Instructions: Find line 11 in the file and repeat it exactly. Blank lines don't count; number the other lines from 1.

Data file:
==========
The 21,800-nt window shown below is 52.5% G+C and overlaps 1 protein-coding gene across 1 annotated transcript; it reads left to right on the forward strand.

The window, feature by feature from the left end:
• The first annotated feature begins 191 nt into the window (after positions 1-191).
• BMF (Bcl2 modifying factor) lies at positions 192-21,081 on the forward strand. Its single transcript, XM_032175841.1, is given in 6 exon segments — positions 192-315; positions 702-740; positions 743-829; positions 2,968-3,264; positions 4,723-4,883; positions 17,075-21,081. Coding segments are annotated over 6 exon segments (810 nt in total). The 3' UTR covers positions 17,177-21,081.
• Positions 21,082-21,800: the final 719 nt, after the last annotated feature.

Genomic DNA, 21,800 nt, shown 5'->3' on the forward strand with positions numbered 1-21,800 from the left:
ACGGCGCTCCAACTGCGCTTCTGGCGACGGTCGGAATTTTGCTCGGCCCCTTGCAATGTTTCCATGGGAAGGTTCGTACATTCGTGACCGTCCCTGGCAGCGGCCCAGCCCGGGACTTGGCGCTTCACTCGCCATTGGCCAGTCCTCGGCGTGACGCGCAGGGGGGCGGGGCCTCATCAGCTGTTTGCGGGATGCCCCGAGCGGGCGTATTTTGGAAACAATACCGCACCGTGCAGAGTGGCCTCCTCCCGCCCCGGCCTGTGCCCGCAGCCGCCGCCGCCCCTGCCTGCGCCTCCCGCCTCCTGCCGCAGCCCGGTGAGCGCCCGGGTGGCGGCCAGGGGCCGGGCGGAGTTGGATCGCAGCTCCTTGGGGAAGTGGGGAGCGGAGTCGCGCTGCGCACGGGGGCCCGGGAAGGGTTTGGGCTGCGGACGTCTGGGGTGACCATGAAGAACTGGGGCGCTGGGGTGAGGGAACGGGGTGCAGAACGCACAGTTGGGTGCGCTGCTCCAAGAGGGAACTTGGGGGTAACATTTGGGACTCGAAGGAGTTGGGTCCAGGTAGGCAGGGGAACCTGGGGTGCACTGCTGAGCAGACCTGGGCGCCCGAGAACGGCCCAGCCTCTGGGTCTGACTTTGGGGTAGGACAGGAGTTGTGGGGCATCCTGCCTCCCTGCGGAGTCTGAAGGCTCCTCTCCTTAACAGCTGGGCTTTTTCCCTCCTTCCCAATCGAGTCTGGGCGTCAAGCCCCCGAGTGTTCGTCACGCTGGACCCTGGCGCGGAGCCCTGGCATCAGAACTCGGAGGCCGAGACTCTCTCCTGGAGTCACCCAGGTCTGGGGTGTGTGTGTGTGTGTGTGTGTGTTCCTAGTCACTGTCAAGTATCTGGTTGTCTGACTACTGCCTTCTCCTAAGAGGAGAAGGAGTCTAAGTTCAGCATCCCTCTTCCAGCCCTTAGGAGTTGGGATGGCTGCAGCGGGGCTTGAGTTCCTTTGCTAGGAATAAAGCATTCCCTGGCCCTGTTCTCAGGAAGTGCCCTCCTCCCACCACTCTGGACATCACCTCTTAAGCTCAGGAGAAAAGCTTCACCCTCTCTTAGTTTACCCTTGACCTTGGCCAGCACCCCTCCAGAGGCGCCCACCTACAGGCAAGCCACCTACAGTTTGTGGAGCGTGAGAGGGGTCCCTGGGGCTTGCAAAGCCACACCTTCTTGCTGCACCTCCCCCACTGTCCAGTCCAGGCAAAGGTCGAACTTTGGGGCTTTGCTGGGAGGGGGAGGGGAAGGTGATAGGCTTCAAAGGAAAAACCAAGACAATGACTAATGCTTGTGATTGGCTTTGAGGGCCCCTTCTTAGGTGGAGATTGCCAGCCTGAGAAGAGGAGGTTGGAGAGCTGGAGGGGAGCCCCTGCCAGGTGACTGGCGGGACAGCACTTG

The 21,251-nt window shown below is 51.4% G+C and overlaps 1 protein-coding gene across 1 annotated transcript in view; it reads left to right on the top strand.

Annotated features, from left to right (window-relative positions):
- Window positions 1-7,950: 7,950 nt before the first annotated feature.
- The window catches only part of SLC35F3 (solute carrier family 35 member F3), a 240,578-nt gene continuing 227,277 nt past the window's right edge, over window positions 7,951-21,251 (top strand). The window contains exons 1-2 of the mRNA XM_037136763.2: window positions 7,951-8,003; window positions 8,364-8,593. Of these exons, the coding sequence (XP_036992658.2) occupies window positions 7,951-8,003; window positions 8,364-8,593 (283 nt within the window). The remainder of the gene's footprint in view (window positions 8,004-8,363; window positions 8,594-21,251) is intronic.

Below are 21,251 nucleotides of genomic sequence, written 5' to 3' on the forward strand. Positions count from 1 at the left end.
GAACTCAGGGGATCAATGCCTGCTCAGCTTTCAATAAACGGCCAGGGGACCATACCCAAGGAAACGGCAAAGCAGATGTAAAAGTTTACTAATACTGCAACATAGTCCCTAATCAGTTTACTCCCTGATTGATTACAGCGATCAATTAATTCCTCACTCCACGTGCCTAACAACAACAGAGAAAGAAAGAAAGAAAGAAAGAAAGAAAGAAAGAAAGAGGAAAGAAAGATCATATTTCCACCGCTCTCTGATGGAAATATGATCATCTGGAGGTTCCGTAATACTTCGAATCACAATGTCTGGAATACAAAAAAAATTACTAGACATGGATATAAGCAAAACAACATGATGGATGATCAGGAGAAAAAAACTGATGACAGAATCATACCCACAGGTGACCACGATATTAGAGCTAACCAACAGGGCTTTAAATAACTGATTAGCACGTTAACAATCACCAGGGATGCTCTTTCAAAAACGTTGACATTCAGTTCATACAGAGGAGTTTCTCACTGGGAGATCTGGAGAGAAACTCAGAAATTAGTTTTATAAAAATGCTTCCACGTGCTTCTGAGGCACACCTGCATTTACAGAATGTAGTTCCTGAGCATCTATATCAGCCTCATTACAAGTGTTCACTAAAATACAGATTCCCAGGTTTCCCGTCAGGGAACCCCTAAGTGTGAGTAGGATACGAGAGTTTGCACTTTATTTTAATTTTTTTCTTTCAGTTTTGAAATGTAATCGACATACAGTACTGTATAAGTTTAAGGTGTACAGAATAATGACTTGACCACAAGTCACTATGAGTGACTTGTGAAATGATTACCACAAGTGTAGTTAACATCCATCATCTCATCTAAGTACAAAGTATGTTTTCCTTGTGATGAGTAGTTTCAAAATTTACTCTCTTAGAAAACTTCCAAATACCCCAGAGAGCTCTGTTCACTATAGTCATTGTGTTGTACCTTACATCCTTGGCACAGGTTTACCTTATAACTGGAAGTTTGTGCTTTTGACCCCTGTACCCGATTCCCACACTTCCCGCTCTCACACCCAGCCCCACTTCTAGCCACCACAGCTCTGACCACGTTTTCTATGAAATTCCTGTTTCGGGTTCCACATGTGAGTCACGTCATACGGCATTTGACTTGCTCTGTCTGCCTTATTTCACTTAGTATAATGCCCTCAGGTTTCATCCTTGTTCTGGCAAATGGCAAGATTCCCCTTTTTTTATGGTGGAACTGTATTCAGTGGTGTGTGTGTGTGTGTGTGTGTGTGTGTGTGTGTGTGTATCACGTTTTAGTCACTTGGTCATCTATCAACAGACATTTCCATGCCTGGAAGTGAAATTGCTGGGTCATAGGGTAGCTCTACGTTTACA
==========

- The window catches only part of SLC35F3 (solute carrier family 35 member F3), a 240,578-nt gene continuing 227,277 nt past the window's right edge, over window positions 7,951-21,251 (top strand). The window contains exons 1-2 of the mRNA XM_037136763.2: window positions 7,951-8,003; window positions 8,364-8,593. Of these exons, the coding sequence (XP_036992658.2) occupies window positions 7,951-8,003; window positions 8,364-8,593 (283 nt within the window). The remainder of the gene's footprint in view (window positions 8,004-8,363; window positions 8,594-21,251) is intronic.